“Women who report multiple substance use warrant intervention not only for substance use, but would also benefit from mental health services and support for job or income loss,” Chung said. .

Future research could look at subgroups of men, women who do not identify as white or black, and other age groups.

Study co-authors include Carolyn Sartor, Ashley Grosso and Yanping Jiang of the Rutgers Institute for Health, Health Policy and Aging Research; and Alison Hipwell of the University of Pittsburgh School of Medicine.

About this news about binge drinking and research on COVID-19

Author: Andrew Smith
Source: Rutgers University
Contact: Andrew Smith – Rutgers University
Image: The image is in the public domain

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Original Research: Closed access
“Person-Centered Substance Use Patterns During the COVID-19 Pandemic and Their Associations with COVID-19-Related Impacts on the Health and Personal Finances of Black and White Young Women” by Tammy Chung et in the. Drug and alcohol addiction


Person-Centered Substance Use Patterns During the COVID-19 Pandemic and Their Associations with COVID-19-Related Impacts on Health and Personal Finances in Young Black and White Women


Population-level statistics on pandemic-related changes in substance use may obscure patterns of use (eg, polysubstance use) within individuals. This longitudinal study used a person-centered approach to identify subgroups with respect to substance use patterns before and during the COVID-19 pandemic, and to examine profile correlates (eg, sociodemographic characteristics) , which can inform a tailored intervention.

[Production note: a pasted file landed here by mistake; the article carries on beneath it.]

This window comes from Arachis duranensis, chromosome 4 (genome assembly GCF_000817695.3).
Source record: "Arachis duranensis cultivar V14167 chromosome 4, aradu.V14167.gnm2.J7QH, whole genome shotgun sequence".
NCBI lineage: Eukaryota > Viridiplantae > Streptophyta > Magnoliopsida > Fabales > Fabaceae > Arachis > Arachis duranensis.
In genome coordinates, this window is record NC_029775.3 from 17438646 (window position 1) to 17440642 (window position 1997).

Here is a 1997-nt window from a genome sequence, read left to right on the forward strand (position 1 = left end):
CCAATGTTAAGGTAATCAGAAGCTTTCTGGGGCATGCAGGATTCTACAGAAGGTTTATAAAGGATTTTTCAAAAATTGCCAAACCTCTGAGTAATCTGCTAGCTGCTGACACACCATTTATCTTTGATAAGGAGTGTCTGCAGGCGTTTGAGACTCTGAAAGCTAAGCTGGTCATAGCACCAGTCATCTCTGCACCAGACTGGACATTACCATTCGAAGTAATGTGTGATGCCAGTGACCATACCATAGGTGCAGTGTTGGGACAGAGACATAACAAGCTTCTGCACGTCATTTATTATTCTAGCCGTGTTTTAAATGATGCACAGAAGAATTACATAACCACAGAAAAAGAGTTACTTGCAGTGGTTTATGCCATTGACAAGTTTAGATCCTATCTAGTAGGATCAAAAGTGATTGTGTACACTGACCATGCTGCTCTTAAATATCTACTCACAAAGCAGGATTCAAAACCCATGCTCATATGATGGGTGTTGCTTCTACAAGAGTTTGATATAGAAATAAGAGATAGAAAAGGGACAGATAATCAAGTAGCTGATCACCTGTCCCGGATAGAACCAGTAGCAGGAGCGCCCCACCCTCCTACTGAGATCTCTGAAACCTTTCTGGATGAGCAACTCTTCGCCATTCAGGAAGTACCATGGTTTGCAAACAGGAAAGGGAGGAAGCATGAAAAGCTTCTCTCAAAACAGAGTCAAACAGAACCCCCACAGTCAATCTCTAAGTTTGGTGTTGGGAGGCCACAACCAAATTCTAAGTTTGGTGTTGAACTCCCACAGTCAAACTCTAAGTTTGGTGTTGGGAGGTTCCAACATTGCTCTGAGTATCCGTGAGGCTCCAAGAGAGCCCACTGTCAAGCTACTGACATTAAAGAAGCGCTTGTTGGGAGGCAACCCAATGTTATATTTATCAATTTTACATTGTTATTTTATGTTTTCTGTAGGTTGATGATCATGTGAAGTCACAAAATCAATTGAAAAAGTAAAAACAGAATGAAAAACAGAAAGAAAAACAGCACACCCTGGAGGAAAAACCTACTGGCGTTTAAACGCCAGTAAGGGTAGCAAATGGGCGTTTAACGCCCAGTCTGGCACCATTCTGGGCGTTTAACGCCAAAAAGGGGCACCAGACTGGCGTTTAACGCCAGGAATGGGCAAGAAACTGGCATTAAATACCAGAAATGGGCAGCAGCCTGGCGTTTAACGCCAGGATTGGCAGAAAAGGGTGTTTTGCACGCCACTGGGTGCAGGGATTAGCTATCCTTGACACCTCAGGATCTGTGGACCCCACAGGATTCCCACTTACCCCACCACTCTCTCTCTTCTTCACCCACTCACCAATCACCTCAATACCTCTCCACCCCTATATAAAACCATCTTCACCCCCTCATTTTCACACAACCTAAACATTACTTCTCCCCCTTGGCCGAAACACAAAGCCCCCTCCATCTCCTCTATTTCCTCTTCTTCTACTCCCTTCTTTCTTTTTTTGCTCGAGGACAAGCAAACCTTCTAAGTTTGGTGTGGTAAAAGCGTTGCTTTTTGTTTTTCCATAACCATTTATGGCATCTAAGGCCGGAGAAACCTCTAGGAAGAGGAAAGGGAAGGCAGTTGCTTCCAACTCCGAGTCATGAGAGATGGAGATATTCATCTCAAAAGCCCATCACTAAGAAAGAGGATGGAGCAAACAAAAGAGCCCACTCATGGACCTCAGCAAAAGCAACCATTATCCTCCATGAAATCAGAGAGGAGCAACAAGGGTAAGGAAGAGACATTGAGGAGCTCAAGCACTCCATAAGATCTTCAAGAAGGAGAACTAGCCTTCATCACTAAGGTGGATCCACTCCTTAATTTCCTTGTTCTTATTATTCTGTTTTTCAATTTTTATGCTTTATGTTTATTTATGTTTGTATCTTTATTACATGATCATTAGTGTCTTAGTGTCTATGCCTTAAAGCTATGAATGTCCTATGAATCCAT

The two youngest age cohorts of the Pittsburgh Girls Study (n = 938; 59.1% Black, 40.9% White; mean age = 26.2 (SD = 0.8)), a longitudinal community sample , provided data on past-year frequency of cigarette/e-cigarette use, binge drinking (>4 drinks per occasion), and cannabis use before and during the pandemic, and perceived change in use. Latent profile analysis identified subgroups. Correlates of the profile (eg, sociodemographics, COVID-19 infection status and reported exposure, impacts of COVID-19 on psychological health and finances) were examined.


Seven profiles were identified: “Low consumption”, “Occasional binge drinking”, “Cannabis use”, “Cigarette/e-cigarette and excessive drinking”, “Occasional binge drinking and cannabis”, “Excessive drinking and cannabis” and “Polysubstance”. use”. Black women were overrepresented in “Low Use,” which was associated with fewer pandemic health effects. Profiles associated with more frequent alcohol consumption were more likely to report infection with COVID-19, while “cannabis use” had a lower prevalence of infection. “Poly substance use” had more COVID-related depression and income loss, on average, than “low use.”


Distinct subgroups representing single-substance use, co-use, and polysubstance use were identified before and during the pandemic. The profiles show a differential response to the impacts of COVID-19, ranging from relative resistance to specific needs to guide personalized treatment.